By Camilo Smith
By Craig Malisow
By Jeff Balke
By Angelica Leicht
By Jeff Balke
By Sean Pendergast
By Sean Pendergast
By Jeff Balke
Radack decided on a law enforcement career before graduation, and took the GED in order to join the Houston Police Department. (He later received his diploma.) Once in the department, Radack says, he found the prevailing racial attitudes under Chief Hermann Short difficult to countenance. "I did not like the attitudes toward minorities from the old guard, so to speak. The department wasn't near racially sensitive enough at that time." During his 11 years on the force, Radack says the situation eased. Still, he is no fan of Lee Brown, the city's first black police chief, or of former mayor Kathy Whitmire, who brought Brown to Houston.
Radack moved up the ranks rapidly, becoming the youngest officer at that time to qualify for lieutenant. But at the same time, he was already moving toward a future as a small businessman. First he dabbled with a Famous Amos cookie franchise in the Galleria; then he began running ceiling-fan franchises.
He left the department in 1980. By the height of the fan boom in the early '80s, Radack was nearly a millionaire. "It was the heyday of the fan business, with skyrocketing energy costs, and we were the largest Casablanca fan dealer in the United States," he remembers. "One of the happiest times of my life -- young children, loved to do it, it was fun."
He had married Sherry in 1971, and they now have four teenage sons. A devoted family man, Radack took a larger role in raising the kids six years later, after a car crash left Sherry with head injuries that required extensive therapy. Unfazed, she not only recovered but entered law school at the University of Houston. Sherry also has a mild case of multiple sclerosis. Several family friends say that a good part of Steve Radack's combativeness is the reflected determination of his wife -- that she's every bit as tough as he is.
Radack says he was inspired to run for office after a deputy constable paid a visit to his business to ask for a payoff. The deputy informed Radack that if he didn't pony up, the business might fall victim to a rash of burglaries in the area -- break-ins that many area residents believed were actually being committed by some of the precinct's lawmen. Radack escorted the deputy out of the building, and began thinking seriously about a run at the deputy's boss, then-constable Tracy Maxon.
Radack and his wife consulted with UH political scientist Dr. Richard Murray, who says that at that time the Radacks were uncertain whether Steve should run as a Republican or a Democrat. The distinct GOP-ward drift of the west side seemed to dictate Republican, and Radack handily whipped Maxon. By doing so, he earned the ire of Commissioner Bob Eckels -- Robert's powerful father and a Maxon ally.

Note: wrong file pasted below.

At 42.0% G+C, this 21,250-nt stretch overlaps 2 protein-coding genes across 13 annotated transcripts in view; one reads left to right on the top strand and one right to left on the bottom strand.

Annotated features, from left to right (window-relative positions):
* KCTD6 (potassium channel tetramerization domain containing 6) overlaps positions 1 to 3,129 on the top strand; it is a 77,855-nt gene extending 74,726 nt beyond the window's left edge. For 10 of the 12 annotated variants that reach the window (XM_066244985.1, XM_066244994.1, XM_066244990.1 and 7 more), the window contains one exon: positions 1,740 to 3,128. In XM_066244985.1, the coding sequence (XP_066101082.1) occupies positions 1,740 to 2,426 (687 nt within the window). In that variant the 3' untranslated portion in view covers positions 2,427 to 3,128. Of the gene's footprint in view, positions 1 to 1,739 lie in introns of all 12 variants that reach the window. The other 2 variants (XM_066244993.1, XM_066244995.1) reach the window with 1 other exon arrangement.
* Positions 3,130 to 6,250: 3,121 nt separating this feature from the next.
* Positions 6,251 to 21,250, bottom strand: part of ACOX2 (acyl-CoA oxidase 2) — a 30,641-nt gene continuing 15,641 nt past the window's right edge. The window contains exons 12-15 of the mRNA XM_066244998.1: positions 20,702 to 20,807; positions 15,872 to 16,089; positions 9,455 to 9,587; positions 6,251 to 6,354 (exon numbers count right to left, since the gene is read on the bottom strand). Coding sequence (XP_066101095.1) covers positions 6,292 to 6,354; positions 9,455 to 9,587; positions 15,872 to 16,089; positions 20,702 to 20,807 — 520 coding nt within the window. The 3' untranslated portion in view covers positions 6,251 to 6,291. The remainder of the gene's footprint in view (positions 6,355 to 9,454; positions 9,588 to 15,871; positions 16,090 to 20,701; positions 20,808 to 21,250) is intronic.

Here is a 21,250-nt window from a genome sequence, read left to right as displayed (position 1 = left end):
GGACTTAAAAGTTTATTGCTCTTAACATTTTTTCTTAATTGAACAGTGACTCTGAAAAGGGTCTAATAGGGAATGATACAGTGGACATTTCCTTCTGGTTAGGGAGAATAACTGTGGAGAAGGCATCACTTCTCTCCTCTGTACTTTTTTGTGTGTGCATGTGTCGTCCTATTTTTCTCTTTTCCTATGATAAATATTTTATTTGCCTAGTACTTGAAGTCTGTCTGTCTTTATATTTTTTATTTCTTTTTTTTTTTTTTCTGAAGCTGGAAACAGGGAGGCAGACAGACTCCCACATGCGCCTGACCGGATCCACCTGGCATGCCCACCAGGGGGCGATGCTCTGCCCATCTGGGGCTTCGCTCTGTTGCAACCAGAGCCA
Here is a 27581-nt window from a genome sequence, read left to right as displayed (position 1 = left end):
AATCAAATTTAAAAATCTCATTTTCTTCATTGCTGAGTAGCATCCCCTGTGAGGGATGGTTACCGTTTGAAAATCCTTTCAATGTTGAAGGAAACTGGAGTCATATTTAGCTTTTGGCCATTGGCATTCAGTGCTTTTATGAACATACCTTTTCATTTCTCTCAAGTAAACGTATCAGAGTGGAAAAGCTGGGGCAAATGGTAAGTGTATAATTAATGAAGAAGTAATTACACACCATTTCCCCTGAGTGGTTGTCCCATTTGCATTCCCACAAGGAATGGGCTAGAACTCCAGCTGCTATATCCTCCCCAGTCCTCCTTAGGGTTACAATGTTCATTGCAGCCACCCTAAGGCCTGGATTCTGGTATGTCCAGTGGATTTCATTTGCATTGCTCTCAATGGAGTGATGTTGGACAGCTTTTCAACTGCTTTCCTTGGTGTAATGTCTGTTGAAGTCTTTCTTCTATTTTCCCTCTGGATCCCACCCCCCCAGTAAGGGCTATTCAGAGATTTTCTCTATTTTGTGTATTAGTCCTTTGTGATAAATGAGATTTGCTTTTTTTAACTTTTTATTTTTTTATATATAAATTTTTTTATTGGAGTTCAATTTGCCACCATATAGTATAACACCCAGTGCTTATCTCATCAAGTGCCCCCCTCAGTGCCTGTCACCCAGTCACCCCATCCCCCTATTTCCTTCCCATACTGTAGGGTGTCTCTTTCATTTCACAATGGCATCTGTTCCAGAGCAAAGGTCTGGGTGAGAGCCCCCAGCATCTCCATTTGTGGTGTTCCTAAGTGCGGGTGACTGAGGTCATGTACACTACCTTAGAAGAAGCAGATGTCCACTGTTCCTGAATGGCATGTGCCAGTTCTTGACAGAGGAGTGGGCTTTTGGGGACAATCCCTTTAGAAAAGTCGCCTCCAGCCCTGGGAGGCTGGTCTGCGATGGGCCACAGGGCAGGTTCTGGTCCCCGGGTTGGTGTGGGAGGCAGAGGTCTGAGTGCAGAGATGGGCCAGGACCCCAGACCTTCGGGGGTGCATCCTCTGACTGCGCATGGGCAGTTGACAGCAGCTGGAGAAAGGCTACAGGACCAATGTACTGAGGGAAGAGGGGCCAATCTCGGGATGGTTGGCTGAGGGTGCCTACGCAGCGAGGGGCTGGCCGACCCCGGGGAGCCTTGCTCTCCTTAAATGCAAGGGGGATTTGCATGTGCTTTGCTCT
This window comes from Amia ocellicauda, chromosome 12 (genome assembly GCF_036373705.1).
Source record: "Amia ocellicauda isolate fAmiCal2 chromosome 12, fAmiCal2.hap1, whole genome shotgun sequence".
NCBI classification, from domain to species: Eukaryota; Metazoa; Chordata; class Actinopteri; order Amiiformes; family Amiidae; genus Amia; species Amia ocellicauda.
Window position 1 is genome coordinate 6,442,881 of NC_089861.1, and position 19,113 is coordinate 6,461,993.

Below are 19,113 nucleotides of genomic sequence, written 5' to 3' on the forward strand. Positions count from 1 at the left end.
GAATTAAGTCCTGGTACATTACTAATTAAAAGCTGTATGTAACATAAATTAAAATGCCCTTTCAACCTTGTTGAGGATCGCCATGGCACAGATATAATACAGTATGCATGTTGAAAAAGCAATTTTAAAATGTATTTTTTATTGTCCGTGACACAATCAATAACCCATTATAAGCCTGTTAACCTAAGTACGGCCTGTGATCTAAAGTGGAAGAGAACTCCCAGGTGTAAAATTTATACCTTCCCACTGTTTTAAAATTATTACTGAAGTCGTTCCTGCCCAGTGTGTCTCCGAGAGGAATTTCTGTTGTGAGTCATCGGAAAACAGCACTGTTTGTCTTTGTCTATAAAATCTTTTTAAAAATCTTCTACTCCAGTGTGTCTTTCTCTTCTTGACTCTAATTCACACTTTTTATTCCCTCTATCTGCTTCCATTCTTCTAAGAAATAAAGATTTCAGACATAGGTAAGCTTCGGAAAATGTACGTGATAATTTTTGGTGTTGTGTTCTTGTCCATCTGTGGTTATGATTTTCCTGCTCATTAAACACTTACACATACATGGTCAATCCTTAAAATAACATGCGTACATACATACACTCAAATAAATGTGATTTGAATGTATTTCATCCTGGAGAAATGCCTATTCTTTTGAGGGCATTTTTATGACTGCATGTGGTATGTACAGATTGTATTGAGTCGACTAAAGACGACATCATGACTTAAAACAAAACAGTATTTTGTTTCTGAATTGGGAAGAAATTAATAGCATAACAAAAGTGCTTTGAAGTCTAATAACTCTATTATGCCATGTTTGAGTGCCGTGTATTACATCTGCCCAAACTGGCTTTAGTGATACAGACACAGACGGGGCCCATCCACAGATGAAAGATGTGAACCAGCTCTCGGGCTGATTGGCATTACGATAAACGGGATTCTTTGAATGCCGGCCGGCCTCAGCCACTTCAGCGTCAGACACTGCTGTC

Eckels Senior was already on his way out of power. District Attorney Johnny Holmes eventually secured theft of county property indictments against him for taking bridge timbers, and he stepped down rather than face trial. In 1988, Radack ran for Eckels's old job, and was a heavy favorite to win it. (Though not with Eckels's blessing: In the primary, the former commissioner actively supported two of Radack's opponents, former sheriff Jack Heard and GOP activist Russ Mather.) After the first round of voting, Radack came within a whisker of winning without a runoff, and looked to be cruising toward an easy primary victory against Mather.
That was before Channel 13 reporter Wayne Dolcefino blasted Radack with a series of reports. Over two weeks, Dolcefino accused the constable of using on-duty deputies to guard ATM money transfers for a security service in which he had a financial interest. The effect was devastating. "Wayne only hit Sylvester Turner with two days of reports," says one observer. "He beat on Radack for 13 days."
By the end, Radack barely beat Mather, 52 to 48 percent. "Radack was a different person after that," says the same observer. "He was a lot less sensitive, and the experience made him a lot more vicious in what he does to people."
Predictably, Radack sees the experience differently. "Naw," he replies to the suggestion that the tangle with Dolcefino made him meaner. "It was the biggest education I ever received in my life. But I have not held grudges about that in any shape or form. Hadn't really talked about it in nine years. You live on."
"It's interesting to observe up close when people are under maximum pressure," says Murray. "If you crack, you're finished in politics. If you tough it out, you may be finished anyway: The stories may have such impact and resonance you can't overcome them. But if you crack, lose your cool, blow it, then you're forever out of it. Radack didn't crack."
The commissioner took his seat in 1989 as Precinct 3 commissioner, and almost immediately began jostling with then-judge Lindsay, a two-decade veteran who dominated the county bond-financing mechanism with the tacit support of the other commissioners. Their first arena of combat was the Harris County Hospital District, an entity in which Lindsay had invested considerable political capital by pushing to build new charity hospitals. The district made an inviting target for Radack, whose affluent suburban precinct had little interest in the care of low-income patients.